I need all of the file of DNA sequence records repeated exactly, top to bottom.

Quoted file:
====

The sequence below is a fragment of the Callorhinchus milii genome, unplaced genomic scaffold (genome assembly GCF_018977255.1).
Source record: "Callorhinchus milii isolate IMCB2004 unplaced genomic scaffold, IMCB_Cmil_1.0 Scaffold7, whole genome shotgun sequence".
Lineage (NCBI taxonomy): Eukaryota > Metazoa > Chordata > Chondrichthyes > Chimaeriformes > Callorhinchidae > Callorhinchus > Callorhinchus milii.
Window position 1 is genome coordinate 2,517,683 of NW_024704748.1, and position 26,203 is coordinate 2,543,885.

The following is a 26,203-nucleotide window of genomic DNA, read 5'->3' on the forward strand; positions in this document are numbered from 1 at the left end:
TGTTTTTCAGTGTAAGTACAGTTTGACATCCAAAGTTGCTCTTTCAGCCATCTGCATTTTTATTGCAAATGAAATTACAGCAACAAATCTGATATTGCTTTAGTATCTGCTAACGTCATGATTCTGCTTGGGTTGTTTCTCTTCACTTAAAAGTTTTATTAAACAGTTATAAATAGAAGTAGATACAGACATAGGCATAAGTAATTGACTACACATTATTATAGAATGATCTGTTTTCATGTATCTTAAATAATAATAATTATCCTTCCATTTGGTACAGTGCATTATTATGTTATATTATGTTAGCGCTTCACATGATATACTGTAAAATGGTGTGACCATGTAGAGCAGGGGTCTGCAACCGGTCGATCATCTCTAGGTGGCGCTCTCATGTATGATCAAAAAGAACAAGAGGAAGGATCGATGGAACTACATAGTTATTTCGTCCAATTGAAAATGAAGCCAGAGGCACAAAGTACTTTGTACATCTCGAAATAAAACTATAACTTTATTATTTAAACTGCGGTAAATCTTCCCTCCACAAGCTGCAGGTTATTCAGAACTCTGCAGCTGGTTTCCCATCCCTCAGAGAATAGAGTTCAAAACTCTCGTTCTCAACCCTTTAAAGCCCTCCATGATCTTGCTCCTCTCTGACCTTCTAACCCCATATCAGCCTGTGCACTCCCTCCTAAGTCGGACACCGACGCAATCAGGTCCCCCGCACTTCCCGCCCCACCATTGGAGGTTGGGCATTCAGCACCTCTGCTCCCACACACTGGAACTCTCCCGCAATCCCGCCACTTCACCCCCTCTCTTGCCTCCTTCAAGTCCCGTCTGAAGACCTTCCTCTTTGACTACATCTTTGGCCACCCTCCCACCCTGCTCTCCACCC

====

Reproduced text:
The sequence below is a fragment of the Callorhinchus milii genome, unplaced genomic scaffold (genome assembly GCF_018977255.1).
Source record: "Callorhinchus milii isolate IMCB2004 unplaced genomic scaffold, IMCB_Cmil_1.0 Scaffold7, whole genome shotgun sequence".
Lineage (NCBI taxonomy): Eukaryota > Metazoa > Chordata > Chondrichthyes > Chimaeriformes > Callorhinchidae > Callorhinchus > Callorhinchus milii.
Window position 1 is genome coordinate 2,517,683 of NW_024704748.1, and position 26,203 is coordinate 2,543,885.

The following is a 26,203-nucleotide window of genomic DNA, read 5'->3' on the forward strand; positions in this document are numbered from 1 at the left end:
TGTTTTTCAGTGTAAGTACAGTTTGACATCCAAAGTTGCTCTTTCAGCCATCTGCATTTTTATTGCAAATGAAATTACAGCAACAAATCTGATATTGCTTTAGTATCTGCTAACGTCATGATTCTGCTTGGGTTGTTTCTCTTCACTTAAAAGTTTTATTAAACAGTTATAAATAGAAGTAGATACAGACATAGGCATAAGTAATTGACTACACATTATTATAGAATGATCTGTTTTCATGTATCTTAAATAATAATAATTATCCTTCCATTTGGTACAGTGCATTATTATGTTATATTATGTTAGCGCTTCACATGATATACTGTAAAATGGTGTGACCATGTAGAGCAGGGGTCTGCAACCGGTCGATCATCTCTAGGTGGCGCTCTCATGTATGATCAAAAAGAACAAGAGGAAGGATCGATGGAACTACATAGTTATTTCGTCCAATTGAAAATGAAGCCAGAGGCACAAAGTACTTTGTACATCTCGAAATAAAACTATAACTTTATTATTTAAACTGCGGTAAATCTTCCCTCCACAAGCTGCAGGTTATTCAGAACTCTGCAGCTGGTTTCCCATCCCTCAGAGAATAGAGTTCAAAACTCTCGTTCTCAACCCTTTAAAGCCCTCCATGATCTTGCTCCTCTCTGACCTTCTAACCCCATATCAGCCTGTGCACTCCCTCCTAAGTCGGACACCGACGCAATCAGGTCCCCCGCACTTCCCGCCCCACCATTGGAGGTTGGGCATTCAGCACCTCTGCTCCCACACACTGGAACTCTCCCGCAATCCCGCCACTTCACCCCCTCTCTTGCCTCCTTCAAGTCCCGTCTGAAGACCTTCCTCTTTGACTACATCTTTGGCCACCCTCCCACCCTGCTCTCCACCC